What’s Wrong with Being Out of Balance?
Abraham Lincoln has been repeatedly voted as America’s most popular president, probably because he achieved great results in the face of incredibly difficult circumstances. But, how did he do it? 

When I posed this question to hundreds of corporate managers when facilitating leadership development, overall attributes fell into four areas of leadership—trust, relationships, results, and emotional intelligence.

The best leaders exhibit all of these qualities; however, behaviours regarding “results” and “relationships” were mentioned more than all the others. In fact, more than 85% of the population tilts toward one or the other.

The idea of balancing results and relationships is nothing new; but, if we assume that character is the foundation of leadership, there should be an inner motivation to balance accomplishing the mission (get results) and taking care of the people (build relationships). By themselves, neither one is viable.

How Do You Gain a Better Balance?
First, accept the fact that most of your strengths are natural—we are born with them, and they are naturally out of balance. To get better, we have to change by learning some new skills (behaviours). 

You don’t need to give up who you are, but augment your strengths by adapting new behaviours that will make you more effective and will bring you more in balance.

Results-oriented leaders need to soften up. If this is your style, just the idea of softening seems anathema; but developing good interpersonal skills is what’s needed to make you a better leader. For example, learning to patiently listen, really understand, and then affirm the ideas of others can feel very uncomfortable.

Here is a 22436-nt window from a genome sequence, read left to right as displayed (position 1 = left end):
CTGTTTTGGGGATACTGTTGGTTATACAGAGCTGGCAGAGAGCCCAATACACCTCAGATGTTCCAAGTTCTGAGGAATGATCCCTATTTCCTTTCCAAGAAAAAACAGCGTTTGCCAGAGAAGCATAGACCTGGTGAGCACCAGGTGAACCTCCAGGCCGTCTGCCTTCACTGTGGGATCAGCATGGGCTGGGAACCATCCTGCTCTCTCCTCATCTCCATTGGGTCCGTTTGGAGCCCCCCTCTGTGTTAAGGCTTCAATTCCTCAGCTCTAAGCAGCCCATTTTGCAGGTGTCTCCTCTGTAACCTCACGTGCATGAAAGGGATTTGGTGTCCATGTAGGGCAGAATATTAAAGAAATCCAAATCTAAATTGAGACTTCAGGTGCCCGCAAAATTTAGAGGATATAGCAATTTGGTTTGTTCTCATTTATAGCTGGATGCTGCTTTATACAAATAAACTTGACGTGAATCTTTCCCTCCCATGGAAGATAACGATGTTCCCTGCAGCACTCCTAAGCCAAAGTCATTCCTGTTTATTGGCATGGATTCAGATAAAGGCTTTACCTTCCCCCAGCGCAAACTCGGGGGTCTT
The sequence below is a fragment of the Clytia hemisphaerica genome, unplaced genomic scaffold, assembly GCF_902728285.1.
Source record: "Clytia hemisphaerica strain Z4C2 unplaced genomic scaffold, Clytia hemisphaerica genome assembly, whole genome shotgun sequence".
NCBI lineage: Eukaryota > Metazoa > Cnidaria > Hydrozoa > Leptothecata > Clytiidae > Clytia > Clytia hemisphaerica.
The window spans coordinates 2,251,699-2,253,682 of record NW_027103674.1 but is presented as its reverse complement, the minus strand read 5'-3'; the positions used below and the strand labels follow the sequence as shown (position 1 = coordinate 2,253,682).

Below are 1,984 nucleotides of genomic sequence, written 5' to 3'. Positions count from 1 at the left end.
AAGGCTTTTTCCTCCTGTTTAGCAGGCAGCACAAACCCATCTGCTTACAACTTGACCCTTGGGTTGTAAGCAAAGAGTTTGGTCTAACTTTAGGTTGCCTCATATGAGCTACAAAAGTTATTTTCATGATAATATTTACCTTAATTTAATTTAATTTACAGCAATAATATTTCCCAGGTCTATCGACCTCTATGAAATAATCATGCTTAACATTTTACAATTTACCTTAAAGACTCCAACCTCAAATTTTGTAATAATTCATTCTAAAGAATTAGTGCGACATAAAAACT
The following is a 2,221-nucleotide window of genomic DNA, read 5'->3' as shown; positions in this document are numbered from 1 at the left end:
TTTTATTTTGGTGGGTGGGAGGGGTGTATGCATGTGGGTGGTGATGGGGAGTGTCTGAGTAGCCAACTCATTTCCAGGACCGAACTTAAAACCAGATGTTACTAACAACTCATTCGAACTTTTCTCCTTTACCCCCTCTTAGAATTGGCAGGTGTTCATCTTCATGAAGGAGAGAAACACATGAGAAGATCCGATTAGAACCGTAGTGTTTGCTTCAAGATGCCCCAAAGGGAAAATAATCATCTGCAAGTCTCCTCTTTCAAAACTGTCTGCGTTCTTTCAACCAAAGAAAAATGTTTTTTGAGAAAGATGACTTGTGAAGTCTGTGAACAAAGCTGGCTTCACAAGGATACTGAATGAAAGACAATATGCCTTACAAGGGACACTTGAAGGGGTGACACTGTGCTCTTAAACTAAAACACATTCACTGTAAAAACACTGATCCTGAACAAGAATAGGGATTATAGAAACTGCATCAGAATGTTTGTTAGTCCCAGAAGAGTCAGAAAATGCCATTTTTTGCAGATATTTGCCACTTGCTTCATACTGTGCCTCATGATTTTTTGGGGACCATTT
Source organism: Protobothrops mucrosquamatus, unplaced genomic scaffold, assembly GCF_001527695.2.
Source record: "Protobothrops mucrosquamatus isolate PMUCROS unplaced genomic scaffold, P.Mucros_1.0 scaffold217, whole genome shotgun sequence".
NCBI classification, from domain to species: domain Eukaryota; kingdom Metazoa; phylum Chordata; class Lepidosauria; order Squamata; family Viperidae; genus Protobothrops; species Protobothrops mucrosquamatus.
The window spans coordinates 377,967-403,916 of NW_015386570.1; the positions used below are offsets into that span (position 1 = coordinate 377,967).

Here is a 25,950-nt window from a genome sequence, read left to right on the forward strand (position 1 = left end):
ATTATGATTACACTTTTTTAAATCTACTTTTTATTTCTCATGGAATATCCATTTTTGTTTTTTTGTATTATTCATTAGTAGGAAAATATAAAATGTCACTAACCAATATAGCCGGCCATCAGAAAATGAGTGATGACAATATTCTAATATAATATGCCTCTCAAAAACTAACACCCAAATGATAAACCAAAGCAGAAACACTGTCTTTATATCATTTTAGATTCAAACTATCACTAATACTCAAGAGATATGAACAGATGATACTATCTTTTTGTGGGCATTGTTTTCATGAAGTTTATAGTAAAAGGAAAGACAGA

For some, the needed skill might be learning to give specific, positive feedback. It takes intentional courage for a thick-skinned, results-oriented person to do these “people” things that are so important.

Relationship-oriented leaders need to toughen up. For this leadership style, learning to be more decisive and more direct in giving guidance and setting standards is the goal. Conducting difficult conversations is essential to keep the organization and individual team members moving ahead toward successful execution. It may be intimidating, so plan out what you are going to say and then courageously deliver your message.
Can You Balance Results and Relationships?
Small Changes Pay Big Returns!
No matter which side of the balance scales you’re on, adapting new behaviours on your weak side—even at small levels—will lead to significant improvements. The key to growth is changing your behaviours under the daily pressures of life and work; there is no other way. Achieving a better balance is worth the effort. A productivity priority should always have a relationship counterbalance. Just remember, every action has an equal and opposite reaction. 

Organizations that focus exclusively on productivity often get a lot of work done, but have high turnover rates and poor cultures. Companies that focus too much on people and culture often struggle to be profitable. Striking the right balance becomes an important objective.

In order to have a healthy culture and productively get work done, a balance of priorities and Key Performance Indicators in the areas of people and productivity is vital.

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One of the primary goals of Oudney Patsika is to use media to change the cultural narrative. He aims to impact today’s culture with more accurate, responsible, and positive media stories about Christianity and the Church. Get In Touch Today!